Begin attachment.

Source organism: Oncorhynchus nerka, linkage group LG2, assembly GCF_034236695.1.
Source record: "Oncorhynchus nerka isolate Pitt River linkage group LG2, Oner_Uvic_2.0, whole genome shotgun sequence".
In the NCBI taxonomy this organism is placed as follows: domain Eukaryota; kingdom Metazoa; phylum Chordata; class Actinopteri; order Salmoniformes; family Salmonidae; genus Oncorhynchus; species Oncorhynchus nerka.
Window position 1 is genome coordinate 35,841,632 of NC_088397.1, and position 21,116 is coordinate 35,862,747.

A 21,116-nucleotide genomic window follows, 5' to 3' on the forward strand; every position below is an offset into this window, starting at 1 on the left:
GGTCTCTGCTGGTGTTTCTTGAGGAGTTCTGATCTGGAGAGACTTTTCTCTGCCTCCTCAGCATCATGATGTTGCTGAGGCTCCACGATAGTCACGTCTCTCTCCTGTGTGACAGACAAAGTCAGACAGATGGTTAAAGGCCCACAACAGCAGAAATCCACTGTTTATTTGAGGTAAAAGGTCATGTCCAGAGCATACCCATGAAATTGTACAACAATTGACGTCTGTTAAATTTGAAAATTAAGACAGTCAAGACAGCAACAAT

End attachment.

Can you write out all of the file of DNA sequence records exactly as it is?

Source organism: Oncorhynchus nerka, linkage group LG2, assembly GCF_034236695.1.
Source record: "Oncorhynchus nerka isolate Pitt River linkage group LG2, Oner_Uvic_2.0, whole genome shotgun sequence".
In the NCBI taxonomy this organism is placed as follows: domain Eukaryota; kingdom Metazoa; phylum Chordata; class Actinopteri; order Salmoniformes; family Salmonidae; genus Oncorhynchus; species Oncorhynchus nerka.
Window position 1 is genome coordinate 35,841,632 of NC_088397.1, and position 21,116 is coordinate 35,862,747.

A 21,116-nucleotide genomic window follows, 5' to 3' on the forward strand; every position below is an offset into this window, starting at 1 on the left:
GGTCTCTGCTGGTGTTTCTTGAGGAGTTCTGATCTGGAGAGACTTTTCTCTGCCTCCTCAGCATCATGATGTTGCTGAGGCTCCACGATAGTCACGTCTCTCTCCTGTGTGACAGACAAAGTCAGACAGATGGTTAAAGGCCCACAACAGCAGAAATCCACTGTTTATTTGAGGTAAAAGGTCATGTCCAGAGCATACCCATGAAATTGTACAACAATTGACGTCTGTTAAATTTGAAAATTAAGACAGTCAAGACAGCAACAAT